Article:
There’s Nothing Profreedom about “Nudging” People with Government Policy
The July/August 2021 Cato Policy Report hosted a friendly debate between Cass Sunstein and Mario Rizzo. Sunstein is a Harvard Law professor, a onetime member of the Obama administration, and coauthor of Nudge and other books advocating public policy applications of behavioral economics. Rizzo is an economist at New York University. Sunstein argues that modifying the “choice architecture” available to consumers so as to “nudge” them toward the correct choice is a libertarian position perfectly compatible with Friedrich Hayek’s The Constitution of Liberty. Rizzo disagreed, arguing that behavioral economics does not solve Hayek’s knowledge problem, quoting psychologist Jerome Kagan’s 2012 book: “Few psychological concepts intended to represent a person’s tendency to react in a certain way apply across diverse settings.” In other words, we do not know enough psychology to know how people will react in every choice situation. Kagan did not write about behavioral economics, but, as we will see, his reservation applies there with special force.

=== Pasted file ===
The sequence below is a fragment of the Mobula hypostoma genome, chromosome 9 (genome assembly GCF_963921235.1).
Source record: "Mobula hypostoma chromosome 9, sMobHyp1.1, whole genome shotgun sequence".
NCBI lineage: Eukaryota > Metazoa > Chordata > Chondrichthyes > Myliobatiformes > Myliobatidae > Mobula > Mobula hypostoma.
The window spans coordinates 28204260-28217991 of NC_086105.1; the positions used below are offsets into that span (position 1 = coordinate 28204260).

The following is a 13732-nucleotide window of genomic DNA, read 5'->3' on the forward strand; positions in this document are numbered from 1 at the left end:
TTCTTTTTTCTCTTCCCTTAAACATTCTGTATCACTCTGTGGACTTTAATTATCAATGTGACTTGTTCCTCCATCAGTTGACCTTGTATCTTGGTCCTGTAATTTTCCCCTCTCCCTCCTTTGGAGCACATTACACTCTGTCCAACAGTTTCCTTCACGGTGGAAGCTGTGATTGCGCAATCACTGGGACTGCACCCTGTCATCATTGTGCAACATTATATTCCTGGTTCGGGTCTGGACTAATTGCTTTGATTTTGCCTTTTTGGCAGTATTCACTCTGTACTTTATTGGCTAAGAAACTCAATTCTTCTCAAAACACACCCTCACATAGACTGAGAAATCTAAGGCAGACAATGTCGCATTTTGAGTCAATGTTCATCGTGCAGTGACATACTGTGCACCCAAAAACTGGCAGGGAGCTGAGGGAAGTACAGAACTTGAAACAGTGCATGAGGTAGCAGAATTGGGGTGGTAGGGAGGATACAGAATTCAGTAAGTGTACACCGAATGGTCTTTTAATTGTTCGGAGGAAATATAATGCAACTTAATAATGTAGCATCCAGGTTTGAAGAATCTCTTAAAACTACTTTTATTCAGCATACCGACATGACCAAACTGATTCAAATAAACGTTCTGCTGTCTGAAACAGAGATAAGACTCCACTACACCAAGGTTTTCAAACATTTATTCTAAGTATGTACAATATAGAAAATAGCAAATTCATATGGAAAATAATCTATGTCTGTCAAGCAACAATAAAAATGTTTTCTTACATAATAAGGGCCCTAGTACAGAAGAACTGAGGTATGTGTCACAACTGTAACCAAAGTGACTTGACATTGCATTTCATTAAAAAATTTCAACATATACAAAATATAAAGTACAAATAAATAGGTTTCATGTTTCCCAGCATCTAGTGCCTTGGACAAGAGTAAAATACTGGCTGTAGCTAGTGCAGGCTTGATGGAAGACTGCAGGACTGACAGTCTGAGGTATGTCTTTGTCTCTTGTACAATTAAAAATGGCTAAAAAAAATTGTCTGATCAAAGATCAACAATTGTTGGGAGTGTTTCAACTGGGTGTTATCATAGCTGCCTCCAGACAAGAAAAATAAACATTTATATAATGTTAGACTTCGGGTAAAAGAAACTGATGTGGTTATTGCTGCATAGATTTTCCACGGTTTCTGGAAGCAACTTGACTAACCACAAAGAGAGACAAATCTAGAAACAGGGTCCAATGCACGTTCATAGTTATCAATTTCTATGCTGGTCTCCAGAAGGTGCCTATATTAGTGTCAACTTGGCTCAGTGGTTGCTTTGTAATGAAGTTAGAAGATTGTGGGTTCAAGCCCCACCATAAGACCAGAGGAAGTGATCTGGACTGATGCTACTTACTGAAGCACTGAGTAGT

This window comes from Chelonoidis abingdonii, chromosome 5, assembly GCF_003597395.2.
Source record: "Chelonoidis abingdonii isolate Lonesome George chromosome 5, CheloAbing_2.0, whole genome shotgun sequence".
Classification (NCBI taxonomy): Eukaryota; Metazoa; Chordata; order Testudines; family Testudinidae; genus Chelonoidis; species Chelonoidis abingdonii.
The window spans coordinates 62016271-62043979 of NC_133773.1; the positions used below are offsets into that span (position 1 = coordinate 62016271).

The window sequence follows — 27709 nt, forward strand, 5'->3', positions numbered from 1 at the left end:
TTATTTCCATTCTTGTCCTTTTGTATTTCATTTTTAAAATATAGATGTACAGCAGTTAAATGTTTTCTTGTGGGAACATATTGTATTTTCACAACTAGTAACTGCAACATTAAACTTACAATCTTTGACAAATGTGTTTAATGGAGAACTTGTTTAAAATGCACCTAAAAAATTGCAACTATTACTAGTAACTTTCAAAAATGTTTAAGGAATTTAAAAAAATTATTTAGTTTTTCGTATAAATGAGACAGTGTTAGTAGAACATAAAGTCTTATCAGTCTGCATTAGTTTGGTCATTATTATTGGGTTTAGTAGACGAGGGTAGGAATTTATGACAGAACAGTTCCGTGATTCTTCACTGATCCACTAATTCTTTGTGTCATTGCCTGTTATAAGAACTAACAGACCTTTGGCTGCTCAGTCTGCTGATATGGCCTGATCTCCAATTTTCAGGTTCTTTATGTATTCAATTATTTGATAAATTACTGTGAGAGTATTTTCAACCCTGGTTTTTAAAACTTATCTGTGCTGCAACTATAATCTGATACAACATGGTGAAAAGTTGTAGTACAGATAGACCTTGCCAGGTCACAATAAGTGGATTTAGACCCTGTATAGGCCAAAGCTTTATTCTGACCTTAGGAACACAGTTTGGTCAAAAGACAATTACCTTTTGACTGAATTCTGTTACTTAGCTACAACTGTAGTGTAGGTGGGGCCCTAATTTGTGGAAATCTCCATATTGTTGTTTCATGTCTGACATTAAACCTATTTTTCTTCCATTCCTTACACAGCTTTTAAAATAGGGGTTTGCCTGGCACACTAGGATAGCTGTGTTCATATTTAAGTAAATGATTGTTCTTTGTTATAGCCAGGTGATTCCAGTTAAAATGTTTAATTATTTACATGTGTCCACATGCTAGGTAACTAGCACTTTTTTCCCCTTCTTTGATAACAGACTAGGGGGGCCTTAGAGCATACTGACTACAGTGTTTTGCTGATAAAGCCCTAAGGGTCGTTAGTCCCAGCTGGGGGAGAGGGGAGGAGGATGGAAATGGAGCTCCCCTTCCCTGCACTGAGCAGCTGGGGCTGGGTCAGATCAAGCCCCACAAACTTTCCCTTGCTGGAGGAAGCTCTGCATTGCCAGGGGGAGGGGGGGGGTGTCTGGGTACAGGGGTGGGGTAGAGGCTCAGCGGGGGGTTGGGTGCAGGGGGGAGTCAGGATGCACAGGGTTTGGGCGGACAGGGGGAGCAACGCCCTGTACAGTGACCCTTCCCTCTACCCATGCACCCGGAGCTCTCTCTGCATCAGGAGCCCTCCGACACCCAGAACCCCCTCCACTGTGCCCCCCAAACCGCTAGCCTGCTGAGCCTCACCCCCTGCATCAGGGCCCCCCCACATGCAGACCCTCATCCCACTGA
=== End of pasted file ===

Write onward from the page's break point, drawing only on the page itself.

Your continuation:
The “knowledge problem” manifests itself in many places in this short debate; I will mention just one: Sunstein’s frequent use of the undefined term “epistemically favorable conditions,” which seems to mean conditions under which people will act “rationally”—which of course presupposes the kind of knowledge that Kagan and Hayek dispute. We cannot in general know what epistemically favorable conditions are. Much more could be said along these lines, but here I simply want to point out a couple of serious flaws in behavioral economics.
The seminal paper in behavior economics is the 1979 paper by Daniel Kahneman and Amos Tversky called “Prospect Theory: An Analysis of Decision under Risk.” This work eventually led to many thousands o
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